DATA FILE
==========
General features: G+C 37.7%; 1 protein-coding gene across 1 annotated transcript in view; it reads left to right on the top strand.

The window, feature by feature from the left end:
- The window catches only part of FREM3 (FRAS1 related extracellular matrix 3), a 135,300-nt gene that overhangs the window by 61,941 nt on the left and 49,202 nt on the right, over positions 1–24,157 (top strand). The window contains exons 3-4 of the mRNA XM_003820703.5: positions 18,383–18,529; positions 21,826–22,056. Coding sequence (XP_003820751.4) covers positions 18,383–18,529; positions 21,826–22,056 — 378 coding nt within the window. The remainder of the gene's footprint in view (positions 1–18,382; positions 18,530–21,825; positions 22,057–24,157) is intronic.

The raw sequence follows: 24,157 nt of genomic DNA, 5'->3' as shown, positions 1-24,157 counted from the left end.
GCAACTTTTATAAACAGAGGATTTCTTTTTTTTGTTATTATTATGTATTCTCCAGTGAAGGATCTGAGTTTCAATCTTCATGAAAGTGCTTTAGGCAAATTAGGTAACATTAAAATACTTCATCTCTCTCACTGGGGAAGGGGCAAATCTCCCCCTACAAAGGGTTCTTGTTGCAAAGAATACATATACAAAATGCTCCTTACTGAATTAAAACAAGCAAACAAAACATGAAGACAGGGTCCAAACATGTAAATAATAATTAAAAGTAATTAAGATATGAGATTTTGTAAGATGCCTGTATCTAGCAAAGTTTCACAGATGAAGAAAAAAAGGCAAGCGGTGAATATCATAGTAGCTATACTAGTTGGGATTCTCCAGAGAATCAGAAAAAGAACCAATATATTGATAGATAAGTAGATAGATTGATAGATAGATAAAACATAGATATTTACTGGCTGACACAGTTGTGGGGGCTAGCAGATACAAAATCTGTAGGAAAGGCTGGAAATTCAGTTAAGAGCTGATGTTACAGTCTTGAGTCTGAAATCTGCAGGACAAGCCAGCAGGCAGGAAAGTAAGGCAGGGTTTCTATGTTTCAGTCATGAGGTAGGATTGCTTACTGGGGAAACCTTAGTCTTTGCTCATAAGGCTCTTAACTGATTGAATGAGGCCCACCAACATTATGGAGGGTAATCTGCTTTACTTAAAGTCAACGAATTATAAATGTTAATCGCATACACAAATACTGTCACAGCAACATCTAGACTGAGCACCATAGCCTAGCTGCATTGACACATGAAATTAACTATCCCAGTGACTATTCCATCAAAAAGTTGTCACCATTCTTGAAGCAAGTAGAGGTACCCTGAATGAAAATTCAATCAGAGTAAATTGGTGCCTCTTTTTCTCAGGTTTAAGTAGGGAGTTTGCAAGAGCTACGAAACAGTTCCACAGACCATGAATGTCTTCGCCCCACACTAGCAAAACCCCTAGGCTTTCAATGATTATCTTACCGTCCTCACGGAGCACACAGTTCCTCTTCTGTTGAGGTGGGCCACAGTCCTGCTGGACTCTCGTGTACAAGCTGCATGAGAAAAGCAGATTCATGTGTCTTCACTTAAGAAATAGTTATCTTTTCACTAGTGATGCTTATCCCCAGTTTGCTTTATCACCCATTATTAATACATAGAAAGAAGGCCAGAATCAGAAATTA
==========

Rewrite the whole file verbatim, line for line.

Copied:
General features: G+C 37.7%; 1 protein-coding gene across 1 annotated transcript in view; it reads left to right on the top strand.

The window, feature by feature from the left end:
- The window catches only part of FREM3 (FRAS1 related extracellular matrix 3), a 135,300-nt gene that overhangs the window by 61,941 nt on the left and 49,202 nt on the right, over positions 1–24,157 (top strand). The window contains exons 3-4 of the mRNA XM_003820703.5: positions 18,383–18,529; positions 21,826–22,056. Coding sequence (XP_003820751.4) covers positions 18,383–18,529; positions 21,826–22,056 — 378 coding nt within the window. The remainder of the gene's footprint in view (positions 1–18,382; positions 18,530–21,825; positions 22,057–24,157) is intronic.

The raw sequence follows: 24,157 nt of genomic DNA, 5'->3' as shown, positions 1-24,157 counted from the left end.
GCAACTTTTATAAACAGAGGATTTCTTTTTTTTGTTATTATTATGTATTCTCCAGTGAAGGATCTGAGTTTCAATCTTCATGAAAGTGCTTTAGGCAAATTAGGTAACATTAAAATACTTCATCTCTCTCACTGGGGAAGGGGCAAATCTCCCCCTACAAAGGGTTCTTGTTGCAAAGAATACATATACAAAATGCTCCTTACTGAATTAAAACAAGCAAACAAAACATGAAGACAGGGTCCAAACATGTAAATAATAATTAAAAGTAATTAAGATATGAGATTTTGTAAGATGCCTGTATCTAGCAAAGTTTCACAGATGAAGAAAAAAAGGCAAGCGGTGAATATCATAGTAGCTATACTAGTTGGGATTCTCCAGAGAATCAGAAAAAGAACCAATATATTGATAGATAAGTAGATAGATTGATAGATAGATAAAACATAGATATTTACTGGCTGACACAGTTGTGGGGGCTAGCAGATACAAAATCTGTAGGAAAGGCTGGAAATTCAGTTAAGAGCTGATGTTACAGTCTTGAGTCTGAAATCTGCAGGACAAGCCAGCAGGCAGGAAAGTAAGGCAGGGTTTCTATGTTTCAGTCATGAGGTAGGATTGCTTACTGGGGAAACCTTAGTCTTTGCTCATAAGGCTCTTAACTGATTGAATGAGGCCCACCAACATTATGGAGGGTAATCTGCTTTACTTAAAGTCAACGAATTATAAATGTTAATCGCATACACAAATACTGTCACAGCAACATCTAGACTGAGCACCATAGCCTAGCTGCATTGACACATGAAATTAACTATCCCAGTGACTATTCCATCAAAAAGTTGTCACCATTCTTGAAGCAAGTAGAGGTACCCTGAATGAAAATTCAATCAGAGTAAATTGGTGCCTCTTTTTCTCAGGTTTAAGTAGGGAGTTTGCAAGAGCTACGAAACAGTTCCACAGACCATGAATGTCTTCGCCCCACACTAGCAAAACCCCTAGGCTTTCAATGATTATCTTACCGTCCTCACGGAGCACACAGTTCCTCTTCTGTTGAGGTGGGCCACAGTCCTGCTGGACTCTCGTGTACAAGCTGCATGAGAAAAGCAGATTCATGTGTCTTCACTTAAGAAATAGTTATCTTTTCACTAGTGATGCTTATCCCCAGTTTGCTTTATCACCCATTATTAATACATAGAAAGAAGGCCAGAATCAGAAATTA